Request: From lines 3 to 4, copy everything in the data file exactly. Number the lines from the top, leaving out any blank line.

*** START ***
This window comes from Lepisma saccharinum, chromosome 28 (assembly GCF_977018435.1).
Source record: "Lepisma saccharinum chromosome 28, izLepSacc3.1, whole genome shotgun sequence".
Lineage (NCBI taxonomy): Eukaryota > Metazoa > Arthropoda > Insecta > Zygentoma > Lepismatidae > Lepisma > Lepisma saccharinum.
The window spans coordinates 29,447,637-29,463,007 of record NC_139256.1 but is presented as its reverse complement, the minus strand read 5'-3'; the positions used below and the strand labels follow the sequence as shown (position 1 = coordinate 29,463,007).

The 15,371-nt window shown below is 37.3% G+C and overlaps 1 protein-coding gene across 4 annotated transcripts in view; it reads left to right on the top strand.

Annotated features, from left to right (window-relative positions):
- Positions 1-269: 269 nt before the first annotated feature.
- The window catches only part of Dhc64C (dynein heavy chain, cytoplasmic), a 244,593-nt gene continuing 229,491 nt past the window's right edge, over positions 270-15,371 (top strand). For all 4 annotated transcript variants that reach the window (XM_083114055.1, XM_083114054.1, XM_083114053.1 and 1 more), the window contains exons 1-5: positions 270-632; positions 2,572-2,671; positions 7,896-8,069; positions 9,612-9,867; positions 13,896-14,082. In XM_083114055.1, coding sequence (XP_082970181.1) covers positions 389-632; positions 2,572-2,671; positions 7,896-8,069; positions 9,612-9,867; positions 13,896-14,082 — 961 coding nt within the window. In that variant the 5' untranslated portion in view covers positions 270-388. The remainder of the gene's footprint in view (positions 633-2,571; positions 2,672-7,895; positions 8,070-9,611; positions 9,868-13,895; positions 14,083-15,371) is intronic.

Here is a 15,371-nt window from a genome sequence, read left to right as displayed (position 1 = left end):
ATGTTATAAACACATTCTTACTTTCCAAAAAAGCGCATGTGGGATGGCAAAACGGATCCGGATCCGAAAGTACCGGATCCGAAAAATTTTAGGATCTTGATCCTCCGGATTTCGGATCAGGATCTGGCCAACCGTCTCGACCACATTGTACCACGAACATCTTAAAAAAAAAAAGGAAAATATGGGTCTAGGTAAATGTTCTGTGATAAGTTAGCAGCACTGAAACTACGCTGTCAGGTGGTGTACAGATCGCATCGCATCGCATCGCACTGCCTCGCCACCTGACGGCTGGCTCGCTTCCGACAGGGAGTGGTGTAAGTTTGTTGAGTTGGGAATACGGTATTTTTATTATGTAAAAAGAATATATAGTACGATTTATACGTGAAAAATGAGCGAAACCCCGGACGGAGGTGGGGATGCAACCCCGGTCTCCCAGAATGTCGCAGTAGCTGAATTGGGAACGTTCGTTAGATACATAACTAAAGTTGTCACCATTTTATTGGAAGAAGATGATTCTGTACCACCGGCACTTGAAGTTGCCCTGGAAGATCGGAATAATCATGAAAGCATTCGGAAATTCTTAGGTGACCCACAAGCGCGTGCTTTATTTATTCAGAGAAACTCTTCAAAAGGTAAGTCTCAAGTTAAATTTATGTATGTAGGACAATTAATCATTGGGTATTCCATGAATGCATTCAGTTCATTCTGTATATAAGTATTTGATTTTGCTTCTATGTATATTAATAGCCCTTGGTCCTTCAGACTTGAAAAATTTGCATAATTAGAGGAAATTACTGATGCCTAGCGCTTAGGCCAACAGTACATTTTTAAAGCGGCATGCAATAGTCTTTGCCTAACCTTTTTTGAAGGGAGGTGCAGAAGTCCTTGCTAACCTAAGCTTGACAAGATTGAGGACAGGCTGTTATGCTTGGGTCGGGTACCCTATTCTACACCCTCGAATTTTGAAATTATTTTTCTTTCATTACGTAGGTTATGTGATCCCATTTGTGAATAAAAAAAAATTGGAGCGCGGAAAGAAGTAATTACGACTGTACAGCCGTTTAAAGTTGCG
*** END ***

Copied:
Lineage (NCBI taxonomy): Eukaryota > Metazoa > Arthropoda > Insecta > Zygentoma > Lepismatidae > Lepisma > Lepisma saccharinum.
The window spans coordinates 29,447,637-29,463,007 of record NC_139256.1 but is presented as its reverse complement, the minus strand read 5'-3'; the positions used below and the strand labels follow the sequence as shown (position 1 = coordinate 29,463,007).